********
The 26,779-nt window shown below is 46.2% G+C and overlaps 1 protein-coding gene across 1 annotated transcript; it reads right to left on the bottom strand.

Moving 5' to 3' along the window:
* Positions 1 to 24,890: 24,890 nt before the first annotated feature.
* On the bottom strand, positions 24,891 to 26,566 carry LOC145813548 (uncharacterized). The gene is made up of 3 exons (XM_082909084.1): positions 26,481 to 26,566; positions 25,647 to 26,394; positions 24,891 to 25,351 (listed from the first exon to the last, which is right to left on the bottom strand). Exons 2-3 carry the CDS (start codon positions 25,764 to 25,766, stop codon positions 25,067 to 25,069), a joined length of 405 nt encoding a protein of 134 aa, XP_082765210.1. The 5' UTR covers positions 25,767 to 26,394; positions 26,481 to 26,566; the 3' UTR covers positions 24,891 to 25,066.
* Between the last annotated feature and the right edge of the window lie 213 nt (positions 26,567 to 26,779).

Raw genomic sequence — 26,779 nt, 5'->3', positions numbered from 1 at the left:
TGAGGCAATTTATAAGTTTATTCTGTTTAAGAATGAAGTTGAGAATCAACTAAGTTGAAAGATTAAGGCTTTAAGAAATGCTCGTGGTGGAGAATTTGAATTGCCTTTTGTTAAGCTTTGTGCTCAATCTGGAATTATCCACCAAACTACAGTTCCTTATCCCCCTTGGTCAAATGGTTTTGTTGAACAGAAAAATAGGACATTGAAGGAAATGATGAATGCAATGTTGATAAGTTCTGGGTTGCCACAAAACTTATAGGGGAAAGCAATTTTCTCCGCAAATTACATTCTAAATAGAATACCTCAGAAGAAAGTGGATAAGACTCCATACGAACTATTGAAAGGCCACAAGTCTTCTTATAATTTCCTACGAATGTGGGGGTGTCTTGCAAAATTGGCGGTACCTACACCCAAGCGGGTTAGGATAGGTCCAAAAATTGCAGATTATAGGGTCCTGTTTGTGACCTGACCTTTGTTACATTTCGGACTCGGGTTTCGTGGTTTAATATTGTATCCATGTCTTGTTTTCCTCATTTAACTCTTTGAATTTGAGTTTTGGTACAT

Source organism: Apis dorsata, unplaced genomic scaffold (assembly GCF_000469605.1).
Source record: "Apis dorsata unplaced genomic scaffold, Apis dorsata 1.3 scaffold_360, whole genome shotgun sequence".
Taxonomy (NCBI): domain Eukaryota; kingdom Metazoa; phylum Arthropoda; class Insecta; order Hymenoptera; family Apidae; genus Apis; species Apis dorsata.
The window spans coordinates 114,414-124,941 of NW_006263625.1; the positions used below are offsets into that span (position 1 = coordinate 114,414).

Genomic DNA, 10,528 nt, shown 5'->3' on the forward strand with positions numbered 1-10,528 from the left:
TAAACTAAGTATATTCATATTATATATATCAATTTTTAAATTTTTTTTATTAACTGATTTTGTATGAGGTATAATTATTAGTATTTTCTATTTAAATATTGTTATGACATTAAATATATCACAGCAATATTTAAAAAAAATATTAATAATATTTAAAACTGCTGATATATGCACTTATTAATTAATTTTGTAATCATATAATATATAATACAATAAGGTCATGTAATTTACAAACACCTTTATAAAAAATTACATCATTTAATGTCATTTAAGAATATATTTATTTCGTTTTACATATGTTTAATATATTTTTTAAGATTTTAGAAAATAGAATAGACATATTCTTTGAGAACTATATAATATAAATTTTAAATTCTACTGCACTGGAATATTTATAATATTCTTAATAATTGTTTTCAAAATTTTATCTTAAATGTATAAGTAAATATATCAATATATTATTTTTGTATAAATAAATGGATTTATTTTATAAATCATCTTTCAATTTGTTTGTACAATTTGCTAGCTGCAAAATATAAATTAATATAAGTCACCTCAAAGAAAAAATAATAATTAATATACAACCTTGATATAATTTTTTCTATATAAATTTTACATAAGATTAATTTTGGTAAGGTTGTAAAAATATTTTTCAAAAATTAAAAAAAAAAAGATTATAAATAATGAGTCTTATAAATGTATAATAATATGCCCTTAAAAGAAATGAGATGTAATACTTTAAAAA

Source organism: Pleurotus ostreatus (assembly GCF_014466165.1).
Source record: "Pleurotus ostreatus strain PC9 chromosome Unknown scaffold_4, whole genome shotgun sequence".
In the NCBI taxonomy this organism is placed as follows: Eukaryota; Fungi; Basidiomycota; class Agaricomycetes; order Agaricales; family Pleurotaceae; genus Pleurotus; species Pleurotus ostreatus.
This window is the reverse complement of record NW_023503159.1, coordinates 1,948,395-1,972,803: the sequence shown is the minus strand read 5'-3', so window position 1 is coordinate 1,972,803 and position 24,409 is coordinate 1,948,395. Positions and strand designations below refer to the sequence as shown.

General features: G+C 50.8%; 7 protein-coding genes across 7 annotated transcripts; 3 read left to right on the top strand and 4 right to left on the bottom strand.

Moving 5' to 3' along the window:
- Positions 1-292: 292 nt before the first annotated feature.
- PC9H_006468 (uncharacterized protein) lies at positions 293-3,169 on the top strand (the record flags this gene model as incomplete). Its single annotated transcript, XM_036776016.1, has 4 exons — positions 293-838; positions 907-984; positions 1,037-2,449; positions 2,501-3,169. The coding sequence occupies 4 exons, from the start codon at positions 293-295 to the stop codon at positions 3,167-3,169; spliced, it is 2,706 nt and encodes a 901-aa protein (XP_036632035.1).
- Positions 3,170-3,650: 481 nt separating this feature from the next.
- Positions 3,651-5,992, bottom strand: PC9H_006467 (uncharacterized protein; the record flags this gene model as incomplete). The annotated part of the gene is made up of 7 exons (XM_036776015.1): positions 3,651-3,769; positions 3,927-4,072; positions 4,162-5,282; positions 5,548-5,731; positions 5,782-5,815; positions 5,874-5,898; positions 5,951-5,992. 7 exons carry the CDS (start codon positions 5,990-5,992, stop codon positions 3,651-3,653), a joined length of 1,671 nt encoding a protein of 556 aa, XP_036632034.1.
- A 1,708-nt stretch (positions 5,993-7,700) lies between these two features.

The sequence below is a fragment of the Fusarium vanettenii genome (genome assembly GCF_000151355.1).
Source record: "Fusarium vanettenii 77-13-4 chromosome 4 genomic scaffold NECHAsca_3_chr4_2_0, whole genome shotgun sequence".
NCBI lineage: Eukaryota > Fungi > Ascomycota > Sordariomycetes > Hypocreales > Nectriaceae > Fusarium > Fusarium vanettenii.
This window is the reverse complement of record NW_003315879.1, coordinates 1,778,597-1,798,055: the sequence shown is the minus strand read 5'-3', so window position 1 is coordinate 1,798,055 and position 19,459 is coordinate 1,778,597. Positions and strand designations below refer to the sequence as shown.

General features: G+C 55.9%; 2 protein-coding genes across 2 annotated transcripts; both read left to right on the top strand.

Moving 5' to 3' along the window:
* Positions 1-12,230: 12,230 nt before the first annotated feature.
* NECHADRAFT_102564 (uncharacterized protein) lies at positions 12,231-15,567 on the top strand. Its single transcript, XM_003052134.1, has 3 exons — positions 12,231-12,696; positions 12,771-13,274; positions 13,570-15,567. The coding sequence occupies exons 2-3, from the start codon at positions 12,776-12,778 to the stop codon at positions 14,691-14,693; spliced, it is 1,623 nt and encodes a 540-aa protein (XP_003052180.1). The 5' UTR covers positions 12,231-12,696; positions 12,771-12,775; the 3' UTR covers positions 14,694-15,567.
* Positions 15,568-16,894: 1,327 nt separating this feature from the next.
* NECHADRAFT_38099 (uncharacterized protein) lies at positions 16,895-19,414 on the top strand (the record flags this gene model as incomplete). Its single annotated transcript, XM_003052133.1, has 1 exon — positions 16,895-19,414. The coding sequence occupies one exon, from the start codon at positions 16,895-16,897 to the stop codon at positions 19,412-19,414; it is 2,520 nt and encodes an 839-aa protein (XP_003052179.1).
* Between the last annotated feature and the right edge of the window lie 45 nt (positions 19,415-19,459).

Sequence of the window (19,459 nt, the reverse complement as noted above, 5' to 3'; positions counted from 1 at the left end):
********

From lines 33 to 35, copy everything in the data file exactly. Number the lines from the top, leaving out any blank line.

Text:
* Positions 15,568-16,894: 1,327 nt separating this feature from the next.
* NECHADRAFT_38099 (uncharacterized protein) lies at positions 16,895-19,414 on the top strand (the record flags this gene model as incomplete). Its single annotated transcript, XM_003052133.1, has 1 exon — positions 16,895-19,414. The coding sequence occupies one exon, from the start codon at positions 16,895-16,897 to the stop codon at positions 19,412-19,414; it is 2,520 nt and encodes an 839-aa protein (XP_003052179.1).
* Between the last annotated feature and the right edge of the window lie 45 nt (positions 19,415-19,459).